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Common cold  is a viral infection of the nose and throat and is the most common human ailment.  On an average, adults are infected 2-4 times a year and children (who have less developed immune systems) often get a cold more than 8 times a year. Colds usually last for 3 to 5 days but the cough caused by the cold can last for a few weeks.

There are hundreds of different types of  viruses and their mutations which can cause a common cold. The viruses are transmitted from an infected person to another person by droplets expelled through coughing or sneezing. The droplets containing the virus are usually directly inhaled. They are also transmitted indirectly by handshakes or contact with doorknobs and other objects touched by the infected person. When an uninfected person touches the area with droplets and then touches the nose or eyes, the viruses are introduced into the nasal passages.

Most of the people who are infected by the virus develop a cold, but only 75% of the infected persons develop symptoms. The symptoms of  a cold are usually a sore throat, obstruction of nasal passages and discharge of  mucus from the nose. These symptoms develop within two or  three days of infection. In children a mild fever may also develop. Cold viruses can only multiply when they are inside living bodies only.

The cold symptoms are a result of the reaction of  the human body's defense mechanism. Glands in the nose produce mucus to clean and moisturize the nasal membrane. When a person suffers from cold, the mucus production increases. After suffering from a common cold, the person becomes immune to virus for some time.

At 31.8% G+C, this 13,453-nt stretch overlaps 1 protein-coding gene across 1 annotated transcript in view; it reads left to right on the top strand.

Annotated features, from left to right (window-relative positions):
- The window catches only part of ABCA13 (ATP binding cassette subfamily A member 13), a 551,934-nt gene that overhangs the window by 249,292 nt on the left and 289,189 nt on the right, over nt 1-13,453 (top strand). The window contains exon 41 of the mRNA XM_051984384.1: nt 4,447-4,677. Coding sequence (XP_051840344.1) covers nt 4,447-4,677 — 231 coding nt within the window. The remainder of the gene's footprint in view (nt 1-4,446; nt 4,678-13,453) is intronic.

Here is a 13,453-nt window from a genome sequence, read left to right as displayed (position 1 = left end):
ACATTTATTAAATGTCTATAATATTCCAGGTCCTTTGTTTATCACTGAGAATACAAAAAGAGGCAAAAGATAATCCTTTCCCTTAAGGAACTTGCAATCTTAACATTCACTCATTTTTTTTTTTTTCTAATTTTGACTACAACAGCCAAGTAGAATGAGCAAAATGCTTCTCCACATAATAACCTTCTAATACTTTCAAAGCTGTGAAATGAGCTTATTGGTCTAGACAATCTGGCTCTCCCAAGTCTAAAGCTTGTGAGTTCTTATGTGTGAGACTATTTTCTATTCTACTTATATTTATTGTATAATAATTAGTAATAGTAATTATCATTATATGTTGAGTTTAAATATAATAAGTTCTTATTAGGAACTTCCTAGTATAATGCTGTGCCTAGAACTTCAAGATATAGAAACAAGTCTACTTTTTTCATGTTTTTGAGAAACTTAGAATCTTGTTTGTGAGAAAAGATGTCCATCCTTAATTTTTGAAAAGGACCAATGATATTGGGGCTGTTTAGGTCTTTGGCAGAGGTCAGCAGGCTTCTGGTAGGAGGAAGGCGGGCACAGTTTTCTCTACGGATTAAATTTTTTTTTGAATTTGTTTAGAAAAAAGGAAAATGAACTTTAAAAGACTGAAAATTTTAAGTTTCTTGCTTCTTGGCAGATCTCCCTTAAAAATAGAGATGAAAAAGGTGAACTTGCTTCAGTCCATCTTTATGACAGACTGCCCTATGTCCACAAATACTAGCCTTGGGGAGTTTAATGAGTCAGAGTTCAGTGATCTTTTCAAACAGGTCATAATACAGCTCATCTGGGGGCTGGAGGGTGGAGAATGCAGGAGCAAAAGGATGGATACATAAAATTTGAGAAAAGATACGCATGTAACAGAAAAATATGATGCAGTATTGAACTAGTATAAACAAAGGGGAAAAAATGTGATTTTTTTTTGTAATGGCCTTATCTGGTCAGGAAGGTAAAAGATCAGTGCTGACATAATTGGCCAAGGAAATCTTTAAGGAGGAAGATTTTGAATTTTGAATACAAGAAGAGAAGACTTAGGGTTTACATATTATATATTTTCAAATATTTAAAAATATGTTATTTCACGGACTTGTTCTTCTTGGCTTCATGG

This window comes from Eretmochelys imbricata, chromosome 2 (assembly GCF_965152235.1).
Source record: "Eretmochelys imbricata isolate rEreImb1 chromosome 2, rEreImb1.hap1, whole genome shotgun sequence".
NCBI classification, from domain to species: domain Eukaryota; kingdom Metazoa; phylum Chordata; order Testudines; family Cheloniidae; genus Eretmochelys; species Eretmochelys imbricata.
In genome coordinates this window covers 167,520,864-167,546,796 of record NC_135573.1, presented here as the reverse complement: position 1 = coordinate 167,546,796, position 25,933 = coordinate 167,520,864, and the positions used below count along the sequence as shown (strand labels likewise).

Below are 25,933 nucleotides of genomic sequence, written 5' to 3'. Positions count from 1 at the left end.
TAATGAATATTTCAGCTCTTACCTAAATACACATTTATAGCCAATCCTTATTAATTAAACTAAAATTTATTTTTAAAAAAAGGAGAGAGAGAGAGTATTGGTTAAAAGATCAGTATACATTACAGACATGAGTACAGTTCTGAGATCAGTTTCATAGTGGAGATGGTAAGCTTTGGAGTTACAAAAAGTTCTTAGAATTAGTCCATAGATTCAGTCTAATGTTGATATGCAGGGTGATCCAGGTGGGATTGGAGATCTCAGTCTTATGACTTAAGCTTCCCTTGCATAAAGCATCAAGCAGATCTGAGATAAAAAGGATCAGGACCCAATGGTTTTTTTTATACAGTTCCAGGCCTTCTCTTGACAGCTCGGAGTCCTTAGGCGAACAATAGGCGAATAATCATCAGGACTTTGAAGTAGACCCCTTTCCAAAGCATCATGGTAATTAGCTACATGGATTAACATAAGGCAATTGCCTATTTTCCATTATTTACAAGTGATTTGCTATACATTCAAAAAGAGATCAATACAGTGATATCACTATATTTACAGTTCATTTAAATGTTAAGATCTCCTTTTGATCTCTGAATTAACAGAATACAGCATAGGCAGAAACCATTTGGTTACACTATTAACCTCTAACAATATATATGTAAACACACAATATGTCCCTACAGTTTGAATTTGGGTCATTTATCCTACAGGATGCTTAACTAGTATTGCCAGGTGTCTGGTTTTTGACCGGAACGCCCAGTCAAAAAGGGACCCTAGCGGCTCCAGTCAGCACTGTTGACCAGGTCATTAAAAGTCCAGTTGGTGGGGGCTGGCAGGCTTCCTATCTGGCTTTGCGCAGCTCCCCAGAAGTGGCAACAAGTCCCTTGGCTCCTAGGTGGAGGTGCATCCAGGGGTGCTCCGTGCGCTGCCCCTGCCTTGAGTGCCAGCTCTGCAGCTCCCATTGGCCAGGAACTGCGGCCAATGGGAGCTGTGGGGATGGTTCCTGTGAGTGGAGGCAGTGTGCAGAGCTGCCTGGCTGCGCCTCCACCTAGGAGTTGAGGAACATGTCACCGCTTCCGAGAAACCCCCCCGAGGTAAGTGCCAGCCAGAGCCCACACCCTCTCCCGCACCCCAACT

There is no medically proven cure for common cold. Treatment can only reduce the discomfort caused by cold. Drinking plenty of water and fluids, bed rest and gargling with hot water will reduce the suffering. Antibiotics are only effective for treating bacterial infections and  using them for treating colds could cause further infection.

Common cold can be prevented by reducing exposure to infected persons. Washing your hand with soap after you come in contact with people will also decrease chances of  infection. Also, you should avoid touching your nose and eyes. Smoking and stress weaken the immune system and increase the probability of  getting infected by a cold, so they should be avoided.

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What do spices and spicy condiments, chicken soup, garlic, water, juice, and decaffeinated tea have in common? They are foods to help you beat cold and flu symptoms. Eating healthy can also help you maintain weight loss , regulate your blood sugar, and reduce the risk of heart disease.

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